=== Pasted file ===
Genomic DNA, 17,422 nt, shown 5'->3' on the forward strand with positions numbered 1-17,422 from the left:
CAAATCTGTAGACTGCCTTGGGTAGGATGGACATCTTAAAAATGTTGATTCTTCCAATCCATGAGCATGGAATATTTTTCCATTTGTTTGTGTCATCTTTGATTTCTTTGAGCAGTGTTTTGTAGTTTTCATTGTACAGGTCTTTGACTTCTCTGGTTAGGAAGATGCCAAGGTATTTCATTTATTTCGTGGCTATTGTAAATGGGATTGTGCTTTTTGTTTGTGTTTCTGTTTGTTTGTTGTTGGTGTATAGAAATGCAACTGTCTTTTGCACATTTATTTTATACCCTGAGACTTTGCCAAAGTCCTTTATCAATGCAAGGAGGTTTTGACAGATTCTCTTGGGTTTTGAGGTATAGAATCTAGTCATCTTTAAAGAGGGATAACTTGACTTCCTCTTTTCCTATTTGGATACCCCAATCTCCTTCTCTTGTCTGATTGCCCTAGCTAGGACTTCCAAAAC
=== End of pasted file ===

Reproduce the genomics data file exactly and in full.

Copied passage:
Genomic DNA, 17,422 nt, shown 5'->3' on the forward strand with positions numbered 1-17,422 from the left:
CAAATCTGTAGACTGCCTTGGGTAGGATGGACATCTTAAAAATGTTGATTCTTCCAATCCATGAGCATGGAATATTTTTCCATTTGTTTGTGTCATCTTTGATTTCTTTGAGCAGTGTTTTGTAGTTTTCATTGTACAGGTCTTTGACTTCTCTGGTTAGGAAGATGCCAAGGTATTTCATTTATTTCGTGGCTATTGTAAATGGGATTGTGCTTTTTGTTTGTGTTTCTGTTTGTTTGTTGTTGGTGTATAGAAATGCAACTGTCTTTTGCACATTTATTTTATACCCTGAGACTTTGCCAAAGTCCTTTATCAATGCAAGGAGGTTTTGACAGATTCTCTTGGGTTTTGAGGTATAGAATCTAGTCATCTTTAAAGAGGGATAACTTGACTTCCTCTTTTCCTATTTGGATACCCCAATCTCCTTCTCTTGTCTGATTGCCCTAGCTAGGACTTCCAAAAC